Further embodiments, features, and advantages of the present inventions, as well as the structure and operation of the various embodiments of the present invention, are described in detail below with reference to the accompanying drawings.
The accompanying drawings, which are incorporated herein and form a part of the specification, illustrate the present invention and, together with the description, further serve to explain the principles of the invention and to enable a person skilled in the pertinent art to make and use the invention.
The present invention will now be described with reference to the accompanying drawings. In the drawings, like reference numbers indicate identical or functionally similar elements. Additionally, the left-most digit(s) of a reference number identifies the drawing in which the reference number first appears.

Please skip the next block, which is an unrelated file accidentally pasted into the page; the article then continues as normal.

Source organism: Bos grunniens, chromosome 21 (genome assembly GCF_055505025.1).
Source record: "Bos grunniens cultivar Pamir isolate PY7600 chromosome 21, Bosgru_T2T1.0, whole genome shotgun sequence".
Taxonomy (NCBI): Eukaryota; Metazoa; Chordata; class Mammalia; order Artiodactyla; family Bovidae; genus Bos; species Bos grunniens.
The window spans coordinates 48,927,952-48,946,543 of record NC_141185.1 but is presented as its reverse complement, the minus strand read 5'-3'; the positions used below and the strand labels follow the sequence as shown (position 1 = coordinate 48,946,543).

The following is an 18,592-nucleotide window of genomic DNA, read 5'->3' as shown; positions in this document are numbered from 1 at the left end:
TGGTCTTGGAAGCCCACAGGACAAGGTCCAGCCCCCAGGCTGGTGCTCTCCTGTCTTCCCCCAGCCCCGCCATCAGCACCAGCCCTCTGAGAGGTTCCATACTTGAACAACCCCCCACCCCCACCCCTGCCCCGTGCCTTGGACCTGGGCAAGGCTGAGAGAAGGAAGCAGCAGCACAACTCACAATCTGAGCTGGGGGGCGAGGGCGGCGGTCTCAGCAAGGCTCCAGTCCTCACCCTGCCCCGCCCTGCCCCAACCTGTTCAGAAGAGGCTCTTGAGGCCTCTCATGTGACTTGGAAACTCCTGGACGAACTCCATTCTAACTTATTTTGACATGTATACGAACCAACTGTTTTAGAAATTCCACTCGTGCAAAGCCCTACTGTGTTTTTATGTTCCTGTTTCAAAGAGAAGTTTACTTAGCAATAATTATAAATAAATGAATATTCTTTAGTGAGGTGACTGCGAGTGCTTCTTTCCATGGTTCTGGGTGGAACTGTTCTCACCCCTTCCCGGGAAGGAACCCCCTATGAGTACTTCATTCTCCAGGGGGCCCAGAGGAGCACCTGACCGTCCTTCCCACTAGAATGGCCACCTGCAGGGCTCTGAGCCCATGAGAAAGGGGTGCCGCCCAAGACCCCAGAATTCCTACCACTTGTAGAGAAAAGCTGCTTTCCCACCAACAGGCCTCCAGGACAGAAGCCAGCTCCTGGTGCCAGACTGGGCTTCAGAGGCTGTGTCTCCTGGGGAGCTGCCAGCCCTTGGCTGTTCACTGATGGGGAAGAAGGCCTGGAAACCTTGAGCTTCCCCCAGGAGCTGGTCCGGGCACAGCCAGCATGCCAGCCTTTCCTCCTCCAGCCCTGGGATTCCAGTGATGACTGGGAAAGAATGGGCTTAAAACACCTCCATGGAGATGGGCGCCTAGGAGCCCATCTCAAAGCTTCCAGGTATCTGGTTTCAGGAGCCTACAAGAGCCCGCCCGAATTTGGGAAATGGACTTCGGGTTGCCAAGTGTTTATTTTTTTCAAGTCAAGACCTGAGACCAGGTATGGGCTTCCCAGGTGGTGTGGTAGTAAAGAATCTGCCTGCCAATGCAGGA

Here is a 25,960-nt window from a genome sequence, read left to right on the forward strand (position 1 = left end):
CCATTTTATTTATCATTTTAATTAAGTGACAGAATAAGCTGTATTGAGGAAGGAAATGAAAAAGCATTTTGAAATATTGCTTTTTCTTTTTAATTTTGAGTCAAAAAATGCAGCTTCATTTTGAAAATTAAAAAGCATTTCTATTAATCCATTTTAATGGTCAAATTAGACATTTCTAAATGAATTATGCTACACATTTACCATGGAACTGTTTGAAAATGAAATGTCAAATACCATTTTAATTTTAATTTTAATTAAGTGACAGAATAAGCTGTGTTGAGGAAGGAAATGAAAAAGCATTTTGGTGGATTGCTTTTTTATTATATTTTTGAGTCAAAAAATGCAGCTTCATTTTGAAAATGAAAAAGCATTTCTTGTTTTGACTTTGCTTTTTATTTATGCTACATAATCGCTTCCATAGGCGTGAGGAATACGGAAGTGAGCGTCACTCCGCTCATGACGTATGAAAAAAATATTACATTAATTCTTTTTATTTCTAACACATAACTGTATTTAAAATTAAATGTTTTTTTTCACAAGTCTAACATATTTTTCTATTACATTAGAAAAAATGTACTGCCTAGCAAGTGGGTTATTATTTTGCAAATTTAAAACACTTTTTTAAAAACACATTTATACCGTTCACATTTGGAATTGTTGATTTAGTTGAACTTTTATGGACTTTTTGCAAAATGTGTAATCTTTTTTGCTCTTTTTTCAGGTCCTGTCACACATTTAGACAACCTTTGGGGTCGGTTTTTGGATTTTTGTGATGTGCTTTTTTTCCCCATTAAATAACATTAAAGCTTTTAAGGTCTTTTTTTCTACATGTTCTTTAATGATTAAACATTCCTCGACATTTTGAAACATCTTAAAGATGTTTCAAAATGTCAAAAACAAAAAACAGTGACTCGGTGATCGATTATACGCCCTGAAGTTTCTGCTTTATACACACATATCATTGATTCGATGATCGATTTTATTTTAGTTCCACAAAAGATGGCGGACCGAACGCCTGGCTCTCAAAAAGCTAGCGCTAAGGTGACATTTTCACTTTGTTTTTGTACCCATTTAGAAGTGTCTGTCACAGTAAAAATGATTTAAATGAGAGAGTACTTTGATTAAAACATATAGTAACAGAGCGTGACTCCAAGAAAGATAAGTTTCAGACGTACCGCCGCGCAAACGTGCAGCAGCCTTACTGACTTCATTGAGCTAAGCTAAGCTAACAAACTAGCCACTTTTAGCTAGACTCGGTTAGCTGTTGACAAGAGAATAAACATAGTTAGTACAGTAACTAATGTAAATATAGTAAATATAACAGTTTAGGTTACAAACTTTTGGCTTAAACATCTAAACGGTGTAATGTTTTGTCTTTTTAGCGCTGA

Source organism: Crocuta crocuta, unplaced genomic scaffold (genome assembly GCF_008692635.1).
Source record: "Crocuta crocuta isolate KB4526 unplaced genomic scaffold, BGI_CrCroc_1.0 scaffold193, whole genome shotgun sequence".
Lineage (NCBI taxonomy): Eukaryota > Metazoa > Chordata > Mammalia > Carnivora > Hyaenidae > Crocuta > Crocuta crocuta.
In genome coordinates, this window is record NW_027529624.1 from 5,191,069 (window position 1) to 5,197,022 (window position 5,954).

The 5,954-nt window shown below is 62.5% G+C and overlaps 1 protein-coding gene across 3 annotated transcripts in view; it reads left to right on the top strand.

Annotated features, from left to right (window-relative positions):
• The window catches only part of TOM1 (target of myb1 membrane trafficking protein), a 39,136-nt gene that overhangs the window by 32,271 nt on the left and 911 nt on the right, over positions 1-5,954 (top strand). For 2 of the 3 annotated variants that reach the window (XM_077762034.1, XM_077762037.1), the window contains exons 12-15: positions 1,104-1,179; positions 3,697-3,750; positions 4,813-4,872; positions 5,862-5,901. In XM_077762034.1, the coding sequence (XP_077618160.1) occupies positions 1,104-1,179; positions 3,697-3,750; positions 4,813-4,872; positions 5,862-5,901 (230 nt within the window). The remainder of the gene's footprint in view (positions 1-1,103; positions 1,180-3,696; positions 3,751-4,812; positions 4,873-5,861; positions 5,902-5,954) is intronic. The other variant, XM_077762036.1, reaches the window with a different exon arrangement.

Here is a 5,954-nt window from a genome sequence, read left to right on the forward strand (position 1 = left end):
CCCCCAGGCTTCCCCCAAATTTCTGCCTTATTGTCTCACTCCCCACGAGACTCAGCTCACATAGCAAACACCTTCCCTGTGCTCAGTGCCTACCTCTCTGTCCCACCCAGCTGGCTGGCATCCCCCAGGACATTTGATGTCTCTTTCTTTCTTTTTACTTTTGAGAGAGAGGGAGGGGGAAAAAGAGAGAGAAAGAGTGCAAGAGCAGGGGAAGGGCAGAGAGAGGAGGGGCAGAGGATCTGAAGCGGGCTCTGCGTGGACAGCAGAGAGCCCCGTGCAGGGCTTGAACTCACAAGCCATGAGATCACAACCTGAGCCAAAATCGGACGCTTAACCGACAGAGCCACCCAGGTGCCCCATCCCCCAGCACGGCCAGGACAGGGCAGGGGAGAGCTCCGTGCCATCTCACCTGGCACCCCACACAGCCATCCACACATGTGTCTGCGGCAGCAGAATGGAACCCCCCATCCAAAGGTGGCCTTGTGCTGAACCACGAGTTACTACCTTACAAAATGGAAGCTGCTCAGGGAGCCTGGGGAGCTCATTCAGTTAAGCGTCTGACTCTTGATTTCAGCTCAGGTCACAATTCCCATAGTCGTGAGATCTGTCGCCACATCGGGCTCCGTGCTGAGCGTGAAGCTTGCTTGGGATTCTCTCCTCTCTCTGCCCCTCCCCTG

Embodiments of the present invention provide for dark current compensation in a sensor (e.g., a CCD or CMOS sensor). A first array of devices (e.g., pixels) in the sensor receives impinging light and generates optical energy values therefrom. A second array of pixels in the sensor are used to determine dark current at substantially a same time as the generating of the optical energy values. The second array of devices is not sensitive to the impinging light. The dark current is subtracted from the optical energy values to generate adjusted optical energy values taking into consideration the dark current.